Click on the feature image below to navigate through all of the pictures in this car’s gallery:
September 24, 2019 Update: Getting ready for our latest Wagon Wednesday feature we discovered a fresh listing for this 1972 Volvo P1800ES we originally featured in early May. We’ve updated the Craigslist link below and note that he lowered the price by another $2,000 to $12,500. The seller also updated his post (shown in the carousel above) with more recent pictures that illustrate the true condition of his Volvo this summer. The pictures we still have archived in the post below are from last winter are from the seller’s original post.
August 7, 2019 Update: We just noticed this P1800ES we originally featured in early May is still for sale by the private seller in Montclair, New Jersey. We’ve updated the Craigslist link below and note that he lowered the price back then by $1,000 to $14,500. The seller also updated his post with more recent pictures that illustrate the true condition of his Volvo; the bright summertime pictures are the new ones while the dull winter ones remain from the original post.
Searching for this week’s Wagon Wednesday feature car, we came across this 1972 Gold Metallic over Tan leather Volvo P1800ES Two Door Wagon (more affectionately referred to as a “Shooting Brake”) first listed in May 2019 on Craigslist in Montclair, New Jersey. Based on the Hagerty Insurance Online Valuation Tool, the private seller now has his Volvo Shooting Brake priced $2,900 above the #4 “Fair” estimate of $9,600. Looking through the winter pictures provided of the rear hatch glass (see the “CAA” sticker?) it’s clear that this car spent at a minimum its early years in Canada. The seller does not elaborate in his ad, so you’ll need to get the full story.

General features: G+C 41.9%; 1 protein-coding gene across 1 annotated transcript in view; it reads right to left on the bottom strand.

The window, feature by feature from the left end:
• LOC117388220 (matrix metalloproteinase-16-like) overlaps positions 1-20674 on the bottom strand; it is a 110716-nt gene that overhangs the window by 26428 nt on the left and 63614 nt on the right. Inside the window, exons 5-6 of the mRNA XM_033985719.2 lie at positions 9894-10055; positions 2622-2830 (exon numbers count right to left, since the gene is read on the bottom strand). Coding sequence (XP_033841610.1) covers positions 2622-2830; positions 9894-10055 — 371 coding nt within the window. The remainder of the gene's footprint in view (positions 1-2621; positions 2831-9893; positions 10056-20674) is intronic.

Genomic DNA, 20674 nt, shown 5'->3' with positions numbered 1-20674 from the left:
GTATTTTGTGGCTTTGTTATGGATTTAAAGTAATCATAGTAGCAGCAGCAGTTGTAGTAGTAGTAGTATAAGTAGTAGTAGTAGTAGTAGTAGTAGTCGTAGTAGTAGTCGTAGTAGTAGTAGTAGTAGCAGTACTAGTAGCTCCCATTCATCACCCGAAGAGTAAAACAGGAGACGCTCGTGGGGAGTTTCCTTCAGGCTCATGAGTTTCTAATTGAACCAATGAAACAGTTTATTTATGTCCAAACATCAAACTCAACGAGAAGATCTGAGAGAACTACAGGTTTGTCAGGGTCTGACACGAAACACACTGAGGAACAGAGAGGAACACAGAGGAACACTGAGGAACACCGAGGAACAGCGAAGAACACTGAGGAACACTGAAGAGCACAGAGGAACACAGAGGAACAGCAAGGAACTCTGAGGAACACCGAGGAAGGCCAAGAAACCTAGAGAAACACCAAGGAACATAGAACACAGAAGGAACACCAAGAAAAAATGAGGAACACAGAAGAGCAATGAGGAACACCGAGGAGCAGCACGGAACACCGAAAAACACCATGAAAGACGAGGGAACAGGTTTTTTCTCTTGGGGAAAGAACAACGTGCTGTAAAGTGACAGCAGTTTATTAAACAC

Volvo originally developed the P1800 as a 2+2, front-engine, rear-drive touring car that lasted from its debut in 1961 through 1971. Then in 1972, Volvo transformed the next generation into a stunning two-door wagon (known in Great Britain as a shooting brake), the P1800ES, that featured a frameless, all-glass tailgate. Unfortunately, with stricter American safety and emissions standards looming for 1974, Volvo could not justify the considerable amount necessary to redesign the small-volume 1800 ES. Consequently, Volvo built only 8,077 examples of the ES during its short two-year production run. At the time, the general public and motoring press alike mocked the 1800 ES design. In Sweden, the P1800ES was nicknamed Fiskbilen, or “Fish Van” while in Germans called the car Schneewittchensarg or “Snow White’s Coffin” because of the all-glass rear hatch. However, over time the styling came of age.
Canadian history aside, the body has no dents and the paint presents very well although it’s not clear whether this example has been repainted. The owner also states that all of the glass is in nice condition.
The owner states that his car features its original leather interior. Based on the limited pictures the rear seat looks unused while the front buckets are in presentable condition with a patina commensurate with age. The passenger seat appears to be faded in the latest pictures, however we’re hopeful that’s more a function of camera lighting. The carpet in the rear cargo area appears faded and stained, so given the large expanse of glass this would likely be the first cosmetic issue we would address.
Good luck with the purchase!
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